Read the Patient Information Leaflet if available from your pharmacist before your first romidepsin treatment and each time you get another dose. If you have any questions regarding the information, ask your doctor or pharmacist.
This medication is mixed in a solution and given slowly into a vein over 4 hours by a health care professional as directed by your doctor. It is usually given on day 1, day 8, and day 15, every 28 days.
The dosage is based on your medical condition, body size, and response to treatment. Before each cycle, you should have blood tests to find the best dose for you and to see whether you need to wait before receiving this drug again.
Many people using this medication have serious side effects. However, your doctor has prescribed this drug because he or she has judged that the benefit to you is greater than the risk of side effects. Careful monitoring by your doctor may decrease your risk.
This medication decreases bone marrow function, an effect that may lead to a low number of blood cells such as red cells, white cells, and platelets. This can cause anemia, decrease your body's ability to fight an infection, or cause easy bruising/bleeding. This may make you more likely to get a serious (rarely fatal) infection or make any infection you have worse. These infections can occur during treatment and within 30 days after stopping treatment. Your doctor will order blood tests to check for side effects. It is important to keep all medical/lab test appointments. Tell your doctor right away if you develop any of the following symptoms: easy bruising/bleeding, pale skin, unusual tiredness, signs of infection (such as fever, chills, cough, shortness of breath, persistent sore throat, painful/burning urination).
A very serious allergic reaction to this drug is rare. However, seek immediate medical attention if you notice any symptoms of a serious allergic reaction, including: rash, itching/swelling (especially of the face/tongue/throat), severe dizziness, trouble breathing.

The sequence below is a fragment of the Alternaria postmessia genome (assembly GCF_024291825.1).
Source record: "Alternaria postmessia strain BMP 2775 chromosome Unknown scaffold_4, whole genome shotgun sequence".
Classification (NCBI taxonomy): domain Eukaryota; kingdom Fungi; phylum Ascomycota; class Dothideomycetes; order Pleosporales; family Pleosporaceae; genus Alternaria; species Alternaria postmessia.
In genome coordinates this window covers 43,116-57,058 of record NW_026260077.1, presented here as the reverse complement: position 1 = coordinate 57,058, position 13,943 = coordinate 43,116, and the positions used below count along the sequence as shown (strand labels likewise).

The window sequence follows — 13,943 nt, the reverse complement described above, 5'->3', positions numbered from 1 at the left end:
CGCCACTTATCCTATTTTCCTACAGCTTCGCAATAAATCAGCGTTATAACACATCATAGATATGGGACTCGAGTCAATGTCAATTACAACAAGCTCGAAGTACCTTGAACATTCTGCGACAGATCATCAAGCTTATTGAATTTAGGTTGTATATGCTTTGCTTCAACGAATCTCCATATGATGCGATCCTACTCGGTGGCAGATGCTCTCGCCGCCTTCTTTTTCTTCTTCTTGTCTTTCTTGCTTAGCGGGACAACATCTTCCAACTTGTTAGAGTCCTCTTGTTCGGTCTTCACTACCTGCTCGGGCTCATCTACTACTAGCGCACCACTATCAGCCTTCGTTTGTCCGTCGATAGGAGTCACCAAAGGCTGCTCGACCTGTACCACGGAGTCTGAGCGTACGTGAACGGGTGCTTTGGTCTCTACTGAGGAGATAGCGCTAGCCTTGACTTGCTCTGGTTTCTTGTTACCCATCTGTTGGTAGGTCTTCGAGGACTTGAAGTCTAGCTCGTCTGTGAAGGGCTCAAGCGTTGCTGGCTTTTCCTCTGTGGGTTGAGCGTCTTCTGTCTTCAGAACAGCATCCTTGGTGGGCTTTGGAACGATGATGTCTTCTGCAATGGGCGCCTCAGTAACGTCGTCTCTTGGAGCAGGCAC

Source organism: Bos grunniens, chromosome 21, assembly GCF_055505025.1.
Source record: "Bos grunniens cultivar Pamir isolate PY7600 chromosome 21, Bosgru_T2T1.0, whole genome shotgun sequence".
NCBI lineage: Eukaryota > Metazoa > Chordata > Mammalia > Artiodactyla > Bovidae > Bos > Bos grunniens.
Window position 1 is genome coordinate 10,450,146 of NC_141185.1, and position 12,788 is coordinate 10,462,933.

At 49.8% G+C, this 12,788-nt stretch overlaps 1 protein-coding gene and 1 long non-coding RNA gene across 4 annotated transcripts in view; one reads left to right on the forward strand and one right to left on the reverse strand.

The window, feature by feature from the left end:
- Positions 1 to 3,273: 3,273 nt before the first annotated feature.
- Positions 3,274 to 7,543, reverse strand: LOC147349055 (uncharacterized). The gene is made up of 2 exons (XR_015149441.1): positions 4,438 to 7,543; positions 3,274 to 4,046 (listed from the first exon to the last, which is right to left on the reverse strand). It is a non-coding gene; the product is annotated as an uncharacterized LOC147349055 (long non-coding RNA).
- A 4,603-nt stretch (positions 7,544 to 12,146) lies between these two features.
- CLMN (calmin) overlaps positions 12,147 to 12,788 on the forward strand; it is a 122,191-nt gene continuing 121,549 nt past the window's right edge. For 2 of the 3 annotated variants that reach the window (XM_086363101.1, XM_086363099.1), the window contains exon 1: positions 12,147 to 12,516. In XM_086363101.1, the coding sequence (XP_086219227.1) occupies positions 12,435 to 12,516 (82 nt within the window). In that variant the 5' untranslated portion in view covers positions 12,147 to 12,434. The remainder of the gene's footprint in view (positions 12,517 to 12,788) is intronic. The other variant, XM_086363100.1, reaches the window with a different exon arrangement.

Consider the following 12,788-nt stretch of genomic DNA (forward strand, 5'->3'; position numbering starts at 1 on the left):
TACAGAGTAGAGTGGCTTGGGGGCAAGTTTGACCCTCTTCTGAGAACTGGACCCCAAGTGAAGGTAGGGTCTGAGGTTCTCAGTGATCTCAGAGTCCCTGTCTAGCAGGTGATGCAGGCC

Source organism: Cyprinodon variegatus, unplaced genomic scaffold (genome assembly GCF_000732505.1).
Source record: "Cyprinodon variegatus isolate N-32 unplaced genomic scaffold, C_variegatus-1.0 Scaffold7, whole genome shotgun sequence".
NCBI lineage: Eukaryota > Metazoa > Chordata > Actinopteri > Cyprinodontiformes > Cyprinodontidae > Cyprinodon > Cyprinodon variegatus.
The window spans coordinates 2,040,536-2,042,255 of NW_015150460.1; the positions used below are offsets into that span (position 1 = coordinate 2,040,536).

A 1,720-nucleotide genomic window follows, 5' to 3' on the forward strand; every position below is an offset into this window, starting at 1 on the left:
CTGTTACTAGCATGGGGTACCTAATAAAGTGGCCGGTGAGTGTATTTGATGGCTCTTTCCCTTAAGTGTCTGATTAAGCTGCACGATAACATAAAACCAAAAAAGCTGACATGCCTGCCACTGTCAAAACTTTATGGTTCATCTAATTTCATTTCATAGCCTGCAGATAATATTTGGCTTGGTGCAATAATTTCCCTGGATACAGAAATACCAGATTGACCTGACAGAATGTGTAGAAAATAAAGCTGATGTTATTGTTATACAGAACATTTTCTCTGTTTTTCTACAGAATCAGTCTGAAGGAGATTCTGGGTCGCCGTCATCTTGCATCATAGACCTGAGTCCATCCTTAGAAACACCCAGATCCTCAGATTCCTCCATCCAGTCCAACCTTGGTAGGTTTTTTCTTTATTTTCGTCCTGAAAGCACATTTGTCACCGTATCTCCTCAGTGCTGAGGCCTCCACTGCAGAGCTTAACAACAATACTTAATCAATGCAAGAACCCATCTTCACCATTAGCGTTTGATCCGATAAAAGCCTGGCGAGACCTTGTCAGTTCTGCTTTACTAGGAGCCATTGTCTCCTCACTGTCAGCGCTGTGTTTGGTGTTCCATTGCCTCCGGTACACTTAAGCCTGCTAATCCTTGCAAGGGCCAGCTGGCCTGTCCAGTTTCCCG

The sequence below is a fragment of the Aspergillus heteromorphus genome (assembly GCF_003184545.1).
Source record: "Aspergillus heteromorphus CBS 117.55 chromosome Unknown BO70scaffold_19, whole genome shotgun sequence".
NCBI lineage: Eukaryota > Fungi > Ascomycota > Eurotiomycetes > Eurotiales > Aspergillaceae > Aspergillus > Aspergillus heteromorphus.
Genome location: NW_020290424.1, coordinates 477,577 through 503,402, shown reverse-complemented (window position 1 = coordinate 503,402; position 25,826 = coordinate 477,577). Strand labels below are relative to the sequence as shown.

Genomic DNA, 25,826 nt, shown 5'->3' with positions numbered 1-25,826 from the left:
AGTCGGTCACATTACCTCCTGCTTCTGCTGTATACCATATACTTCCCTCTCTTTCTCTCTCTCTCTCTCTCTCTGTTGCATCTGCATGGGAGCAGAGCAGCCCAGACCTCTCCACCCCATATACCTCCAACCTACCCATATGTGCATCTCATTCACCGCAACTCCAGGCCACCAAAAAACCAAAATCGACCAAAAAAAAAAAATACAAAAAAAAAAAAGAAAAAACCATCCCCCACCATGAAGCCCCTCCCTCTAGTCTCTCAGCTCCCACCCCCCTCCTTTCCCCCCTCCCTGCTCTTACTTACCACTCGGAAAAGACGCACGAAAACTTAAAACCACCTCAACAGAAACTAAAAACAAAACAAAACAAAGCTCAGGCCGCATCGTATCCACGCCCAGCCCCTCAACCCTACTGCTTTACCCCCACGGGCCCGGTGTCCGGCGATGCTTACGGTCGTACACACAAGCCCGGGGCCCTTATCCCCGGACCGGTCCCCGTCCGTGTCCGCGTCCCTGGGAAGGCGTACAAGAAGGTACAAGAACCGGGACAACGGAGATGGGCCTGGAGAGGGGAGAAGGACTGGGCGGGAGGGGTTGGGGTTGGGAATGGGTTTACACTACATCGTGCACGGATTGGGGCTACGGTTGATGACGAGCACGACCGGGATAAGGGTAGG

This is not a complete list of possible side effects. If you notice other effects not listed above, contact your doctor or pharmacist.
In the US -
Call your doctor for medical advice about side effects. You may report side effects to FDA at 1-800-FDA-1088 or at www.fda.gov/medwatch.
In Canada - Call your doctor for medical advice about side effects. You may report side effects to Health Canada at 1-866-234-2345.
Before receiving this medication, tell your doctor or pharmacist if you are allergic to it; or if you have any other allergies. This product may contain inactive ingredients, which can cause allergic reactions or other problems. Talk to your pharmacist for more details.
Before using this medication, tell your doctor or pharmacist your medical history, especially of: liver disease (such as hepatitis B), heart disease (such as chest pain, heart attack), current/recent infection.
This drug may cause tiredness. Do not drive, use machinery, or do any activity that requires alertness until you are sure you can perform such activities safely. Limit alcoholic beverages.
Romidepsin may cause a condition that affects the heart rhythm (QT prolongation). QT prolongation can rarely cause serious (rarely fatal) fast/irregular heartbeat and other symptoms (such as severe dizziness, fainting) that need medical attention right away.
The risk of QT prolongation may be increased if you have certain medical conditions or are taking other drugs that may cause QT prolongation. Before using romidepsin, tell your doctor or pharmacist of all the drugs you take and if you have any of the following conditions: certain heart problems (heart failure, slow heartbeat, QT prolongation in the EKG), family history of certain heart problems (QT prolongation in the EKG, sudden cardiac death).